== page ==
Site in Focus - East Shore Broch
Terribly eroding into the sea, East Shore Broch is adjacent to Harpers Marina and just east of Eastshore and the Pool of Virkie. With Old Scatness and Jarlshof, it forms a trinity of clustered Iron Age settlement in the south mainland. Built sometime between the 1st centuries BC and AD, the site shows evidence of occupation reaching back to the early first millennium BC and continuing to at least the middle of the first millennium AD.
The breadth of its ‘village’ has been estimated to be just shy of Jarlshof. The over 19m diameter tower itself was enclosed by a rampart or wall about 10m away which was still standing to a height of nearly 3m in 1956 and very much in evidence today. Radial piers from a later wheelhouse can be seen in the north of the interior with ongoing collapse spilling down towards the sea edge.
A small excavation in 1989 provided the radiocarbon dates and several artefacts were recovered including sherds of pottery, steatite, part of a rotary quern and worked stone. Perhaps the rarest of finds was the remains of woolen fabric. In 2010 a stone disc was recovered that may have been the reused remains of a gaming board and since 2017 various sherds of pottery, hammerstones and even the complete upper stone of a rotary quern have been exposed.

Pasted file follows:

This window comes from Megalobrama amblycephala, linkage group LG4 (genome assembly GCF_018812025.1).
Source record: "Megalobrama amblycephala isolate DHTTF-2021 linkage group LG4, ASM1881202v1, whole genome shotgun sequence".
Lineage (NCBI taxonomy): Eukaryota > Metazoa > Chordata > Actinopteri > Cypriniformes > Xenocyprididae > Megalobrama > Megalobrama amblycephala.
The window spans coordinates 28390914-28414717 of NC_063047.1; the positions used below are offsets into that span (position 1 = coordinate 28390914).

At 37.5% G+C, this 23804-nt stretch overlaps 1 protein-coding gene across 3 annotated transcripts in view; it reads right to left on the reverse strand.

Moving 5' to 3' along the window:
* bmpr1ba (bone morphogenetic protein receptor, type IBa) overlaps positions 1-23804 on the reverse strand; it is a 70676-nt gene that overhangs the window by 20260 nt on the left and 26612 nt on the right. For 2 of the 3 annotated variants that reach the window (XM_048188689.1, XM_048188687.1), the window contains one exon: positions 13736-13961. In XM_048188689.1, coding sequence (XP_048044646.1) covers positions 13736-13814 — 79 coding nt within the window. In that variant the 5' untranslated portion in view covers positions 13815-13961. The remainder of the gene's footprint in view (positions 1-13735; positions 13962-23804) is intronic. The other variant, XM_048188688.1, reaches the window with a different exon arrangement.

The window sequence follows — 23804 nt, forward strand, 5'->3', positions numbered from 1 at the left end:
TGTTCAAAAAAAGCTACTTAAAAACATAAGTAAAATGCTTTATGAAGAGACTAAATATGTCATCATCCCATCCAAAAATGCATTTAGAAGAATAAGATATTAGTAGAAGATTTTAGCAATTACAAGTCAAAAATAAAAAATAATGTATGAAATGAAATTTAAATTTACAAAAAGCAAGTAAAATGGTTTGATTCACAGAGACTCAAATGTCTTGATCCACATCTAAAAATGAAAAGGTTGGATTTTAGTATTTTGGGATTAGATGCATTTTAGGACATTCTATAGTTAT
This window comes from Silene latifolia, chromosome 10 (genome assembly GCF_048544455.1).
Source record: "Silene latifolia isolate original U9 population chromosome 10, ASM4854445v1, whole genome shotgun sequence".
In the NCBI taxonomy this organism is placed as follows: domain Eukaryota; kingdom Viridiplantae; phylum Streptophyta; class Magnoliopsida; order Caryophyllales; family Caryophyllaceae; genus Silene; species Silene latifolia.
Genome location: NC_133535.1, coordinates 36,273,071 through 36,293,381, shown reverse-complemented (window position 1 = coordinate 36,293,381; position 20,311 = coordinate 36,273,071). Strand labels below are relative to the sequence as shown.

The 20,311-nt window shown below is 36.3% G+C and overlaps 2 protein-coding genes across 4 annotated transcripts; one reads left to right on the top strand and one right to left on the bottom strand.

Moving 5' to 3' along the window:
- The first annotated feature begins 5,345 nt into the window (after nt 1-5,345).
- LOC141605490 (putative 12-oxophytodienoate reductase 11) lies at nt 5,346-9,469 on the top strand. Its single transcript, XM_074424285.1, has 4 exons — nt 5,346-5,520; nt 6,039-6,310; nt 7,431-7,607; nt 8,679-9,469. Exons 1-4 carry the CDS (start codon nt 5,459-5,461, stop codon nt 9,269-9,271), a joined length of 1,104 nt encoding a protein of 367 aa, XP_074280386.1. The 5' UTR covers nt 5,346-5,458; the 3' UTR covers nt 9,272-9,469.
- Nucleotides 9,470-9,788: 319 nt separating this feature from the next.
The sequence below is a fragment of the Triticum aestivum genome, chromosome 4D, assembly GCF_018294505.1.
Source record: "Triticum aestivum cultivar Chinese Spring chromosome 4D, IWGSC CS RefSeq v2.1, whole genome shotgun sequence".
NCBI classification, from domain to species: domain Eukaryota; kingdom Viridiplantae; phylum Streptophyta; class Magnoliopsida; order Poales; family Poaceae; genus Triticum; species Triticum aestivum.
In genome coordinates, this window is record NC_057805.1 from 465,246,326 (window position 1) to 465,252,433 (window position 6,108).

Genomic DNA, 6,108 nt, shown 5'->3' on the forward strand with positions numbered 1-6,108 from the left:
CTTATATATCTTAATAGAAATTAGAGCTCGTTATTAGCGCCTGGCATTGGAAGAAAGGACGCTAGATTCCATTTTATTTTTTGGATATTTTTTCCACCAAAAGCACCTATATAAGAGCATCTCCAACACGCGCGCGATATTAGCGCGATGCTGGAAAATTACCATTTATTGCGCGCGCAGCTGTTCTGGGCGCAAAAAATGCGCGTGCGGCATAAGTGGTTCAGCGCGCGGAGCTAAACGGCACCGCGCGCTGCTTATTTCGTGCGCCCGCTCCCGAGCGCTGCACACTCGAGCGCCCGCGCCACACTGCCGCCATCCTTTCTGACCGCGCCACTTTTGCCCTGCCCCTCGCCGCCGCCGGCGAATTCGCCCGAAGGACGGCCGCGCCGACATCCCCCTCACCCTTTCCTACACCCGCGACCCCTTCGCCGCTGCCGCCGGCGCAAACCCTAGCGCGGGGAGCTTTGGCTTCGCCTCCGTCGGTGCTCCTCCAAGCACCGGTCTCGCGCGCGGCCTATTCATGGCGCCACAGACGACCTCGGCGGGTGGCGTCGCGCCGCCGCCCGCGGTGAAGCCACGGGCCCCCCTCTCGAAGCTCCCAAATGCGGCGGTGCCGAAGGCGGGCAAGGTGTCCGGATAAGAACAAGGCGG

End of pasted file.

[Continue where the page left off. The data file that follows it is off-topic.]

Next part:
Using a variety of maps from the National Library of Scotland, it appears the extensive croft on top of the village and ramparts was built sometime before 1857 with its present size broadly in evidence from 1877. Much of the stone used would have undoubtedly been robbed from the broch and surrounding Iron Age settlement.
Use caution when visiting the site as footing is quite uncertain. It would be highly recommended to view the broch and wheelhouse from above rather than climb down to what remains of the interior. Moreover, a walk around the abandoned croft with a keen eye will present fleeting glimpses of the clustered Iron Age settlement and remaining broch enclosure.
Further afield, Clevigarth Broch is 1.7km north, also worth a visit, and of course nearby Old Scatness and Jarlshof will aid in giving a rough idea of what East Shore Broch may have been like in full occupation.
For more detailed information we suggest visiting here.